From my perspective, NSX will provide the same, public cloud inspired advantages to customers own data center and not only that but it will go a step further by effectively converting your WAN to an extended LAN by bridging your LAN with a remote network / data center / Public cloud platform to create something like a LAN/WAN (Read LAN over WAN – Trade mark belongs to me :-))which can automatically get deployed, secured (encryption) while also being very application centric (read “App developers can request networking configuration through an API as a part of the app provisioning stage which can automatically apply all the networking settings including creating various networking segments, routing in between & the firewall requirements…etc. Such networking can be provisioned all the way from a container instance where part of the app is running (i.e. DB server instance as a container service) to a public cloud platform which host the other parts (i.e. Web servers).

I’ve always believed that the NSX solution offering is going to be hugely powerful given its various applications and use cases and natural evolution of the NSX platform through the focus areas like those mentioned above will only make it an absolute must have for all customers, in my humble view.

 

Day 2 – Meeting with Pat Gelsinger and Q&A’s during the exclusive vExpert gathering

vExpert IMG_5750

As interesting as the breakout sessions during the day have been, this was by far the most significant couple of hours for me on the day. As a #vExpert, I was invited to an off site, vExpert only gathering held at Vegas Mob Museum which happened to include VMware CEO, Pat Gelsinger as the guest of honour. Big thanks to the VMware community team lead by Corey Romero (@vCommunityGuy) for organising this event.

This was an intimate gathering for about 80-100 VMware vExperts who were present at VMworld to meet up at an off site venue and discuss things and also to give everyone a chance to meet with VMware CEO and ask him direct questions, which is something you wouldn’t normally get as an ordinary person so it was pretty good. Pat was pretty awesome as he gave a quick speech about the importance of vExpert community to VMware followed up by a Q&A session where we all had a chance to ask him questions on various fronts. I myself started the Q&A session by asking him the obvious question, “What would be the real impact on VMware once the Dell-EMC merger completes” and Pats answer was pretty straight forward. As Michael Dell (who happened to come on stage during the opening day key note speech said it himself), Dell is pretty impressed with the large ecosystem of VMware partners (most of whom are Dell competitors) and will keep that ecosystem intact going forward and Pat echoed the same  message, while also hinting that Dell hardware will play a key role in all VMware product integrations, including using Dell HW by default in most pre-validated and hyper-converged solution offerings going forward, such as using Dell rack mount servers in VCE solutions….etc. (in Pat’s view, Cisco will still play a big role in blade based VCE solution offerings and they are unlikely to walk away from it all just because of Dell integration given the substantial size of revenue that business brings to Cisco).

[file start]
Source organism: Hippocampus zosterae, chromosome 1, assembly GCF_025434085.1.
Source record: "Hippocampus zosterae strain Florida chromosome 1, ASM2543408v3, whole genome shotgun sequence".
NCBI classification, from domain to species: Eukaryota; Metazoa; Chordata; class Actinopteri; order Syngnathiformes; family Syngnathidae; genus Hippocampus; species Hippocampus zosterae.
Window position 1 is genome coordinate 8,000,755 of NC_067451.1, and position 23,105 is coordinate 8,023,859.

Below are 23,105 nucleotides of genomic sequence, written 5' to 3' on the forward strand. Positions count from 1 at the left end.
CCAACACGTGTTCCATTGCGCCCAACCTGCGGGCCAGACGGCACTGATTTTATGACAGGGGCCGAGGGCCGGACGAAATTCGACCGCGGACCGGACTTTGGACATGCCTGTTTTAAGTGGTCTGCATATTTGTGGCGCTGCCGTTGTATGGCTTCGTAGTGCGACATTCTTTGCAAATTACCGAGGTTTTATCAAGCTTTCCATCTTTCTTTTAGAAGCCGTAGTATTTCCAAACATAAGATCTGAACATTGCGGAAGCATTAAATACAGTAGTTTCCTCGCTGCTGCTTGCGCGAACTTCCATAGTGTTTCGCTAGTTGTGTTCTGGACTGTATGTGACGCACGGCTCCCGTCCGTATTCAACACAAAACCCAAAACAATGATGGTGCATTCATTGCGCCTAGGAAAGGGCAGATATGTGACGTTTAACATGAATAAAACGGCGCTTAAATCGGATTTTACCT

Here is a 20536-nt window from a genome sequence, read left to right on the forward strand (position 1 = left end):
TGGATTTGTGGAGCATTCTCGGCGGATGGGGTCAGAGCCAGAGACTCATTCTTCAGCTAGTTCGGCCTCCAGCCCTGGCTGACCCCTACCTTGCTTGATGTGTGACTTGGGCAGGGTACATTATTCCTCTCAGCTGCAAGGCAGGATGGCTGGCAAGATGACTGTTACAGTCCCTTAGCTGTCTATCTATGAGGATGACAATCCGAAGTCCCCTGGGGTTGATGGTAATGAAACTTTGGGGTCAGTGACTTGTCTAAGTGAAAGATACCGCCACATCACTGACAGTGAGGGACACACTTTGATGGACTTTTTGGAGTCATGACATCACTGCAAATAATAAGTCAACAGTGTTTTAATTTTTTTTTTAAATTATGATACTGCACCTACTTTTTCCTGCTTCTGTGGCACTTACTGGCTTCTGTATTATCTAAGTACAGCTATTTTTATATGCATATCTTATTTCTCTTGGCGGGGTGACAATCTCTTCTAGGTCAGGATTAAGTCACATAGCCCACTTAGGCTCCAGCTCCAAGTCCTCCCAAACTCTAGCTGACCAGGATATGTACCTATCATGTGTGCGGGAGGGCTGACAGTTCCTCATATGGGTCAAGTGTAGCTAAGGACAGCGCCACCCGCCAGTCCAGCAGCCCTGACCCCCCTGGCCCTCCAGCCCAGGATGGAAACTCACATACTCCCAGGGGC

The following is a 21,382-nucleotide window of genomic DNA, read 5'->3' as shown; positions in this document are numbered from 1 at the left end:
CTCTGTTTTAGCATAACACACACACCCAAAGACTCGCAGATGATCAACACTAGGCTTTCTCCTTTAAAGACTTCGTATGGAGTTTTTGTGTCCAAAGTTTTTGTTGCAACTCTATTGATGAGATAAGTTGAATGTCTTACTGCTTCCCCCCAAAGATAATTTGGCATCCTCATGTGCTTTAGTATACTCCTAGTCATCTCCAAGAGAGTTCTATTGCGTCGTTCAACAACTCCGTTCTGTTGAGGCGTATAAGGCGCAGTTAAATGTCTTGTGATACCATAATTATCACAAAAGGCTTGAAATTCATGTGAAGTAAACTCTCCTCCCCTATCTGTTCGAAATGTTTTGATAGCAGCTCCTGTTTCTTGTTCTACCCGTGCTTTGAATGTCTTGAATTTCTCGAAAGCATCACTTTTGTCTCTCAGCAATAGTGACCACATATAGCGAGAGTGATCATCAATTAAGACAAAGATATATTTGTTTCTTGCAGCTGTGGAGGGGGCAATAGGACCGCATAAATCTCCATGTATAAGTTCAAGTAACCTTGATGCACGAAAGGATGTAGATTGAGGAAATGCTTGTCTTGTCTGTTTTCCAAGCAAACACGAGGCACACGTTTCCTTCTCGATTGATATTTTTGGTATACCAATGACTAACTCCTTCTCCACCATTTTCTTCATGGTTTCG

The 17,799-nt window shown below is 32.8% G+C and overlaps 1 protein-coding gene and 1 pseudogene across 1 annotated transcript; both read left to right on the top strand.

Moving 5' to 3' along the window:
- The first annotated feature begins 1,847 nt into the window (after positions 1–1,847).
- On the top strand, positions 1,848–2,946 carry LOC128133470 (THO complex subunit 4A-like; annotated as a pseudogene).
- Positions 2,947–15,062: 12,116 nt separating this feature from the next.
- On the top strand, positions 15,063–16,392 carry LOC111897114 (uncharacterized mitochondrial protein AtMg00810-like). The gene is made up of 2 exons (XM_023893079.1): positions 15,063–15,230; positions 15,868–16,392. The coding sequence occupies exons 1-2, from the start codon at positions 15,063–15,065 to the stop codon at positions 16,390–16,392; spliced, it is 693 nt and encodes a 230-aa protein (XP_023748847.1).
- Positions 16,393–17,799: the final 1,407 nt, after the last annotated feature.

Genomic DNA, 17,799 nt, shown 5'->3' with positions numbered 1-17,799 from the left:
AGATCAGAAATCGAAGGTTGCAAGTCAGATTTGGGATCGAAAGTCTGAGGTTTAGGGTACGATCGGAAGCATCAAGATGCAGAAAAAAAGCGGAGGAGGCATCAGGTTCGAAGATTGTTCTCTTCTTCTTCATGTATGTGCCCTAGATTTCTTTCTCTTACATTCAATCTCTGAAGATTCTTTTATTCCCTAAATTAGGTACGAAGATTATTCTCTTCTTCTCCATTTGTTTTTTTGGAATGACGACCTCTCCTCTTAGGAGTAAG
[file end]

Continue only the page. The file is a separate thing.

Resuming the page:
If I read in between the lines correctly (may be incorrect interpretations from my end here),  he also alluded that the real catch of the EMC acquisition as far as Dell was concerned was VMware. Pat explained that most of the financing charges behind the capital raised by Dell will need to be paid through EMC business’s annual run rate revenue (which by the way is roughly the same as the financing interest) so in a way, Dell received VMware for free and given their large ecosystem of partners all contributing towards VMware’s revenue, it is very likely Dell will continue to let VMware run as an independent entity.

There were other interesting questions from the audience and some of the key points made by Pat in answering those questions were,

  • VMware are fully committed to increasing NSX adoption by customers and sees NSX as a key revenue generator due to what it brings to the table – I agree 100%
  • VMware are working on the ability to provide networking customers through NSX, a capability similar to VMotion for compute as one of their (NSX business units) key goals. Pat mentioned that engineering in fact have this figured out already and testing internally but not quite production ready.
  • In relation to VMware’s Cross Cloud Services as a service offering (announced by Pat during the event opening keynote speech), VMware are also working on offering NSX as a service – Though the detail were not discussed, I’m guessing this would be through the IBM and vCAN partners
  • Hinted that a major announcement on the VMware Photon platform  (One of the VMware vSphere container solutions) will be taking place during VMworld Barcelona – I’ve heard the same from the BU’s engineers too and look forward to Barcelona announcements
  • VMware’s own cloud platform, vCloud air WILL continue to stay focused on targeted use cases while the future scale of VMware’s cloud business will be expected to come from the vCAN partners (hosting providers that use VMware technologies and as a result are part of the VMware vCloud Air Network…i.e IBM)